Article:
Dallas Cowboys Cheerleaders: Making the Team TV Poster Image

Dallas Cowboys Cheerleaders: Making the Team



Reality show is a mix of hard work and sexuality.

What parents need to know

Positive messages

The Dallas Cowboys Cheerleaders were created to appeal to a wide variety of (presumably mostly male) fans. While the women must be pretty and sexy, they must also be intelligent, articulate, talented, and hardworking. The team is primarily Caucasian but welcomes women from all racial and ethnic backgrounds.

Not applicable

Sex appeal is part of the Dallas Cowboys Cheerleaders' persona. The practice uniforms and performance outfits are both skimpy and tight. The opening sequence features close ups of cleavage and midriffs. Some of the choreography is suggestive.

Not applicable

The Cowboys' team logo, star emblem, etc. are all clearly displayed. Calendars and other DCC items are discussed. The cheerleaders wear white Capezio brand dance boots on the field and occasionally dance to popular, recognizable songs.

Drinking, drugs, & smoking

Wine and beer are visible during very specific occasions.

Parents Need to Know

Parents need to know that this cheerleading reality series -- which will probably appeal to young cheerleaders, as well as to longtime fans of the Dallas Cowboys Cheerleaders -- includes lots of cleavage shots, skimpy costumes, suggestive dance moves, and discussions of "male appeal." On the flipside, the series also shows the hard work that goes into becoming a team member. The women are judged on their physical appearance, including their weight and sex appeal, as well as their intelligence, athleticism, and strength of character.

What's the story?

Featuring the world's most famous cheerleading squad, DALLAS COWBOYS CHEERLEADERS: MAKING THE TEAM offers a behind-the-scenes look at what it takes to wear the uniform. At the team's pre-season training camp, the 40+ hopefuls who make the first cut must prove they have the star quality needed to earn one of the team's 36 coveted spots. Under the scrutiny of director Kelli Finglass and choreographer Judy Trammell, the trainees must quickly learn dance routines and football trivia, hone interview skills, and endure hours of intense physical training with a former army sergeant. The candidates must prove themselves to be good dancers, strong athletes, and intelligent, classy, articulate ambassadors for the Cowboys. But, not surprisingly, the key thing the women have to have is great sex appeal, especially when they wear the famously revealing uniform.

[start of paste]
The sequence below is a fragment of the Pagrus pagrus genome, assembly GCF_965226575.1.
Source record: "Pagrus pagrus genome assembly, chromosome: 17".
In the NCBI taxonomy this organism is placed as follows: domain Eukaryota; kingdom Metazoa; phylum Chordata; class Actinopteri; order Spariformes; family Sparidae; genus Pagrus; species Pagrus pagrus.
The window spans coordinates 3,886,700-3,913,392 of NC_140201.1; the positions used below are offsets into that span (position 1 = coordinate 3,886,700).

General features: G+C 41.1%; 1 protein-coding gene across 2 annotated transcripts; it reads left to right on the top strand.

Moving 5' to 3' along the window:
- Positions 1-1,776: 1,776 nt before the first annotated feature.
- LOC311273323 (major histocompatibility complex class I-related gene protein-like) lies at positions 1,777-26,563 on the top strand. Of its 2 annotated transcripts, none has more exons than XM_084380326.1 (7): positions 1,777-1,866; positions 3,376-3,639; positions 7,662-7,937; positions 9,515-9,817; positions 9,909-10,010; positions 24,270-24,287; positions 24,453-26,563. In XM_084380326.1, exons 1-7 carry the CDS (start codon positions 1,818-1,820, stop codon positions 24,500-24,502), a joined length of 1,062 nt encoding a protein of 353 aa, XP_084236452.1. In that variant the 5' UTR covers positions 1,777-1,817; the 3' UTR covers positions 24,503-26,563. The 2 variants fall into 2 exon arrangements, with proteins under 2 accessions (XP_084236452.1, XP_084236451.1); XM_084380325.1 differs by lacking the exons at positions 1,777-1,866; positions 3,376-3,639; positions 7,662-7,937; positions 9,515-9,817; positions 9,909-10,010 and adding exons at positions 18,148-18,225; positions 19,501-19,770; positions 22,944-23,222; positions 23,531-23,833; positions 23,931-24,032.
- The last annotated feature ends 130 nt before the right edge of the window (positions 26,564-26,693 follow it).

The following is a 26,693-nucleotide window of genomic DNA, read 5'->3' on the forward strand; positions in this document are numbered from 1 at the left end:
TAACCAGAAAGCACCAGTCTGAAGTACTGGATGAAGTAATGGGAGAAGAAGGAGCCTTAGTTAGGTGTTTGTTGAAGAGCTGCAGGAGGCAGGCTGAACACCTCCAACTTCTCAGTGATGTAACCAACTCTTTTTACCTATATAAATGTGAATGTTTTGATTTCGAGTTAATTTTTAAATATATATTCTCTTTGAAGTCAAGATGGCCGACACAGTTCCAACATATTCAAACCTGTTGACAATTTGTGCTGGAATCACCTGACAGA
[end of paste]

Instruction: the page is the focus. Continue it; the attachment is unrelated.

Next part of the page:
Is it any good?


It's hard not to feel conflicted when watching this show. It features women putting their heart and soul into making a team that was founded -- and continues to exist -- for the purpose of providing eye candy for male football fans. On the other hand, it's an honest portrayal of what goes into to creating these popular American icons. And it definitely shows viewers how much hard work and determination goes into becoming a professional cheerleader.

Families can talk about...

  • Families can talk about cheerleading. What do kids/teens think about the sport? What are the origins of cheerleading? Did you know it started out as an all-male activity? Why do you think that changed? Families can also discuss the stereotypes that are typically associated with cheerleaders. How are cheerleaders typically portrayed in the media? Do professional teams like the DCC eliminate or perpetuate these stereotypes? Why? Does this show change your opinion of cheerleaders?

TV details

Premiere date:September 29, 2006
Cast:Jay Johnson, Judy Trammell, Kelli Finglass
Genre:Reality TV
TV rating:TV-PG

This review of Dallas Cowboys Cheerleaders: Making the Team was written by

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Adult Written bysouthparkfan14 January 29, 2011

Has mixed messages

the show is pretty good but it has mixed messages, the girls are told to speak properly and be role models to little girls but how can you do that when your not wearing that much clothes?!
What other families should know
Too much sex
Parent Written byBLT210 May 17, 2012

A parent's nightmare is your daughter would choose this for herself.

It shows just how shallow the standards are with these cheerleaders. As a parent i could never accept that my daughter would choose to flaunt herself for something as meaningless as being a DCC. The body images that are shown would be tough to accept, and sets standards that are fleeting. This is a show that cultivates the salicious side of the DCC and tries to make it look that achieving this selection is something important.
What other families should know
Too much sex
Adult Written byJtafoya5 January 27, 2016

This Show Is Ridiculous

The fact that these people demand these young woman's whole lives and they do it without giving anything in return. The cheerleaders make about $150 a game, and do not get compensated for practices yet expect "world class" and complete dedication. If they expect so much they should offer a little SOMETHING in return. What's the incentive to even make the team? For camera time? They can make YouTube videos about their horror stories of Kelli and Judy and be making wah more money.